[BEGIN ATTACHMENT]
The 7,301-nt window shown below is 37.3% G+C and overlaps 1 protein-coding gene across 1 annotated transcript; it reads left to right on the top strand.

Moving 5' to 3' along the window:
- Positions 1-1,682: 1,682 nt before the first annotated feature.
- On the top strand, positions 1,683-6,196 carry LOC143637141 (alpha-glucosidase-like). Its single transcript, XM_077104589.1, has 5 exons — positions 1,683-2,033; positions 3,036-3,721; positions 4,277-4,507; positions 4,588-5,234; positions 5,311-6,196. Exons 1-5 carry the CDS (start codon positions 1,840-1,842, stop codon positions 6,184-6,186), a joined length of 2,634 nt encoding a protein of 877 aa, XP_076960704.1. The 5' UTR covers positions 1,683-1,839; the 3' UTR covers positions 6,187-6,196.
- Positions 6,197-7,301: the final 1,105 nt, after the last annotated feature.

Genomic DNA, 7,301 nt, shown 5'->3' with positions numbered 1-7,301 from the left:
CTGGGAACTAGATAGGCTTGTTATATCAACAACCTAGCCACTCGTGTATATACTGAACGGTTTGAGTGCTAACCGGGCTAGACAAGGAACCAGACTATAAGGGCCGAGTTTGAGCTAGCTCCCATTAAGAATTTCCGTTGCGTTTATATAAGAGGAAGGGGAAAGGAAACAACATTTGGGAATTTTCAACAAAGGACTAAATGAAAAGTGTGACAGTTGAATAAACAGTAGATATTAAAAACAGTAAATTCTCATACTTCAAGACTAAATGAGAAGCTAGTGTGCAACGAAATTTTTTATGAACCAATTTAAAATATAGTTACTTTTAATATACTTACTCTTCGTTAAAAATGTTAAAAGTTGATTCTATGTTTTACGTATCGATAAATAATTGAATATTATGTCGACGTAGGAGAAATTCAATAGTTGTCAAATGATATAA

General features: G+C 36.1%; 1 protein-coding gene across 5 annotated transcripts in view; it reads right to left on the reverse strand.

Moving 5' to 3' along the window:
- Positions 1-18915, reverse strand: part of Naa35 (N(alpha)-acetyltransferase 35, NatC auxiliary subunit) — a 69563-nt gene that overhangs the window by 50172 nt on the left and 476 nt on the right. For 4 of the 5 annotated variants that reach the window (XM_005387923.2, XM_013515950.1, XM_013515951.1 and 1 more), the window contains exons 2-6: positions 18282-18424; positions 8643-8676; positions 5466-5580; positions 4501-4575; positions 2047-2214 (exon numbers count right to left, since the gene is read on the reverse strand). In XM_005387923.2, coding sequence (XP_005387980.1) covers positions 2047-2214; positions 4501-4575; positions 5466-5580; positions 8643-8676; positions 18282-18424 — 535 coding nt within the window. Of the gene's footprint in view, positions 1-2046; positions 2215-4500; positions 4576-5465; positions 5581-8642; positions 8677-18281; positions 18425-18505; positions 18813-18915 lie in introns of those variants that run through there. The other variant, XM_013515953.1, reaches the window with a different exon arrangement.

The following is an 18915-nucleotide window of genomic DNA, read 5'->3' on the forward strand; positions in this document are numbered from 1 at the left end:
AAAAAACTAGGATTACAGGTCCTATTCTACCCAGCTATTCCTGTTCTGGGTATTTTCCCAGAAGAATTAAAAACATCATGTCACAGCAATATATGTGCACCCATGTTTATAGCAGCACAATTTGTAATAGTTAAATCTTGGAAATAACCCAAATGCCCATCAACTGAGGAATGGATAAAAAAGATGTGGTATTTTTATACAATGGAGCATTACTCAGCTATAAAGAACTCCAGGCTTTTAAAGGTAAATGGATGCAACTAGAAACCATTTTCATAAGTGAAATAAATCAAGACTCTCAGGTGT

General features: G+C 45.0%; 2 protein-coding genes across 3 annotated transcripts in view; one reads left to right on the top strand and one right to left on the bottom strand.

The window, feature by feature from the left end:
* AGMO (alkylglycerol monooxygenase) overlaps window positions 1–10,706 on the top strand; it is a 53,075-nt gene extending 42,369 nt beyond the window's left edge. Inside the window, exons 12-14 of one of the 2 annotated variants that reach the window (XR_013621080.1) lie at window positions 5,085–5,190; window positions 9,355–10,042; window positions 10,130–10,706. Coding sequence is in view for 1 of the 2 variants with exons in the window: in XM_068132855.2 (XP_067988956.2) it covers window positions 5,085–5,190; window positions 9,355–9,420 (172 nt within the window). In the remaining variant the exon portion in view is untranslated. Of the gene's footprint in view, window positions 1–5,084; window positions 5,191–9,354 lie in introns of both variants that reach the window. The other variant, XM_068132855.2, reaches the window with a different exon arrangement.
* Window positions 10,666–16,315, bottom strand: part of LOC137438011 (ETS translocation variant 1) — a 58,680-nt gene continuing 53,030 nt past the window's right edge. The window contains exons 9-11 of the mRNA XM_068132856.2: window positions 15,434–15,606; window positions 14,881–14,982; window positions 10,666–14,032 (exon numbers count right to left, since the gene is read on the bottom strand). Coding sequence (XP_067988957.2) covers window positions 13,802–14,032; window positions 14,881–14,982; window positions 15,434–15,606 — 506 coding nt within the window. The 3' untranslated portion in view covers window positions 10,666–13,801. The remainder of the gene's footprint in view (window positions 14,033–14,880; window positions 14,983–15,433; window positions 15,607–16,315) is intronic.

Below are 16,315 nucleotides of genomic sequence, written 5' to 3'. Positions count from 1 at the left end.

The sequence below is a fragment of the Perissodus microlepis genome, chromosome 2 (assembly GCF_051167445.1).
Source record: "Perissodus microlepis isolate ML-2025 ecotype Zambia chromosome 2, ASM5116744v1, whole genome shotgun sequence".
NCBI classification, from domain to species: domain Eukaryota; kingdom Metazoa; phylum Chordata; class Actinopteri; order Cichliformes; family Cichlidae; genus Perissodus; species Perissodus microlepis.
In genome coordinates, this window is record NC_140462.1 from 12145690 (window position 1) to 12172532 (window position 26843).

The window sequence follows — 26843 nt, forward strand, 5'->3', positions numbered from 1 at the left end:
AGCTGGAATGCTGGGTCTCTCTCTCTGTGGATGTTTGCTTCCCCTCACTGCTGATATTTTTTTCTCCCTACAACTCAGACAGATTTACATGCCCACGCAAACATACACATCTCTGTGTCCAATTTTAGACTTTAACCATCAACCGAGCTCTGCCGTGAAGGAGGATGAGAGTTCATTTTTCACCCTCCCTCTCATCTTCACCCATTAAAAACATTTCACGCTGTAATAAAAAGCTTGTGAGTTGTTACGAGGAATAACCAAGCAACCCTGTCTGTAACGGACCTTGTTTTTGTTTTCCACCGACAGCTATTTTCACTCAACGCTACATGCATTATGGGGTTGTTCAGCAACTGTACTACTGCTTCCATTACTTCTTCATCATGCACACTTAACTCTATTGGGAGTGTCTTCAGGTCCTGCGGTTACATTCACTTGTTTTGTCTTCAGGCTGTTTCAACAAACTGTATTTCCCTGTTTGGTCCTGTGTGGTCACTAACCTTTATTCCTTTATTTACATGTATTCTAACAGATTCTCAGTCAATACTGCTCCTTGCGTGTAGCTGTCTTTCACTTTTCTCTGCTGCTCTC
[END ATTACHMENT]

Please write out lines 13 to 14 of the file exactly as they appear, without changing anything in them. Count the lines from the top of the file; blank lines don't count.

General features: G+C 45.0%; 2 protein-coding genes across 3 annotated transcripts in view; one reads left to right on the top strand and one right to left on the bottom strand.

The window, feature by feature from the left end: